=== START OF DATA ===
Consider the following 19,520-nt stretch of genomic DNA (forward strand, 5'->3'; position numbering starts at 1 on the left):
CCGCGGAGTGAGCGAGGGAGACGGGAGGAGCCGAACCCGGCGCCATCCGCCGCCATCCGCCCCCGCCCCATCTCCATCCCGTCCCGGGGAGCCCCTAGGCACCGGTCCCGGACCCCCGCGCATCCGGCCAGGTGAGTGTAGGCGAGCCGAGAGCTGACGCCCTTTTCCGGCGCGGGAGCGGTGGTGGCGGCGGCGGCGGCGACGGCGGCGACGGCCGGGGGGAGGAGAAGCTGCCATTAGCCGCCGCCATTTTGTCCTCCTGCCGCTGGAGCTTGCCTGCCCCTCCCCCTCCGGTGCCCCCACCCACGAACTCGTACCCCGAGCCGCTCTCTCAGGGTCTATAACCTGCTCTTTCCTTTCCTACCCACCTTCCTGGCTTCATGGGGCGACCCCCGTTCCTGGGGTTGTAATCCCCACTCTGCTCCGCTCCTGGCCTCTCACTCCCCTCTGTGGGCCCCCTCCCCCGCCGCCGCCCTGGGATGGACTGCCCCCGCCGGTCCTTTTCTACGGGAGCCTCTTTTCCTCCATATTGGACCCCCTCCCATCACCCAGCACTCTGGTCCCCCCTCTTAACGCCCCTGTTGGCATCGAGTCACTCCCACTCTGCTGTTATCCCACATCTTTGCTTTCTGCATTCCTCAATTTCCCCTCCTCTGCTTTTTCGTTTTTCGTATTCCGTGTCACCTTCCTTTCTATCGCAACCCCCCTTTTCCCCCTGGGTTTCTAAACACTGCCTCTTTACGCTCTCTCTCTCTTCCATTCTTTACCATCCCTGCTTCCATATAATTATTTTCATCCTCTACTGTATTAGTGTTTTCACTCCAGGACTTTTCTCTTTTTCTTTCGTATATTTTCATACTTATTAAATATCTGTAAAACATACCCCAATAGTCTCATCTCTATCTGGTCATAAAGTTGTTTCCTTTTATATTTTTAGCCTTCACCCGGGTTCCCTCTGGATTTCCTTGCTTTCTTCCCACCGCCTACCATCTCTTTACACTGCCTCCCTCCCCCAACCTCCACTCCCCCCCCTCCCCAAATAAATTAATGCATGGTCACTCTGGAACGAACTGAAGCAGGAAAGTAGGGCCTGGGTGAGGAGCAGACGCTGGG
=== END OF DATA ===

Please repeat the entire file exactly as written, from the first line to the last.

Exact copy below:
Consider the following 19,520-nt stretch of genomic DNA (forward strand, 5'->3'; position numbering starts at 1 on the left):
CCGCGGAGTGAGCGAGGGAGACGGGAGGAGCCGAACCCGGCGCCATCCGCCGCCATCCGCCCCCGCCCCATCTCCATCCCGTCCCGGGGAGCCCCTAGGCACCGGTCCCGGACCCCCGCGCATCCGGCCAGGTGAGTGTAGGCGAGCCGAGAGCTGACGCCCTTTTCCGGCGCGGGAGCGGTGGTGGCGGCGGCGGCGGCGACGGCGGCGACGGCCGGGGGGAGGAGAAGCTGCCATTAGCCGCCGCCATTTTGTCCTCCTGCCGCTGGAGCTTGCCTGCCCCTCCCCCTCCGGTGCCCCCACCCACGAACTCGTACCCCGAGCCGCTCTCTCAGGGTCTATAACCTGCTCTTTCCTTTCCTACCCACCTTCCTGGCTTCATGGGGCGACCCCCGTTCCTGGGGTTGTAATCCCCACTCTGCTCCGCTCCTGGCCTCTCACTCCCCTCTGTGGGCCCCCTCCCCCGCCGCCGCCCTGGGATGGACTGCCCCCGCCGGTCCTTTTCTACGGGAGCCTCTTTTCCTCCATATTGGACCCCCTCCCATCACCCAGCACTCTGGTCCCCCCTCTTAACGCCCCTGTTGGCATCGAGTCACTCCCACTCTGCTGTTATCCCACATCTTTGCTTTCTGCATTCCTCAATTTCCCCTCCTCTGCTTTTTCGTTTTTCGTATTCCGTGTCACCTTCCTTTCTATCGCAACCCCCCTTTTCCCCCTGGGTTTCTAAACACTGCCTCTTTACGCTCTCTCTCTCTTCCATTCTTTACCATCCCTGCTTCCATATAATTATTTTCATCCTCTACTGTATTAGTGTTTTCACTCCAGGACTTTTCTCTTTTTCTTTCGTATATTTTCATACTTATTAAATATCTGTAAAACATACCCCAATAGTCTCATCTCTATCTGGTCATAAAGTTGTTTCCTTTTATATTTTTAGCCTTCACCCGGGTTCCCTCTGGATTTCCTTGCTTTCTTCCCACCGCCTACCATCTCTTTACACTGCCTCCCTCCCCCAACCTCCACTCCCCCCCCTCCCCAAATAAATTAATGCATGGTCACTCTGGAACGAACTGAAGCAGGAAAGTAGGGCCTGGGTGAGGAGCAGACGCTGGG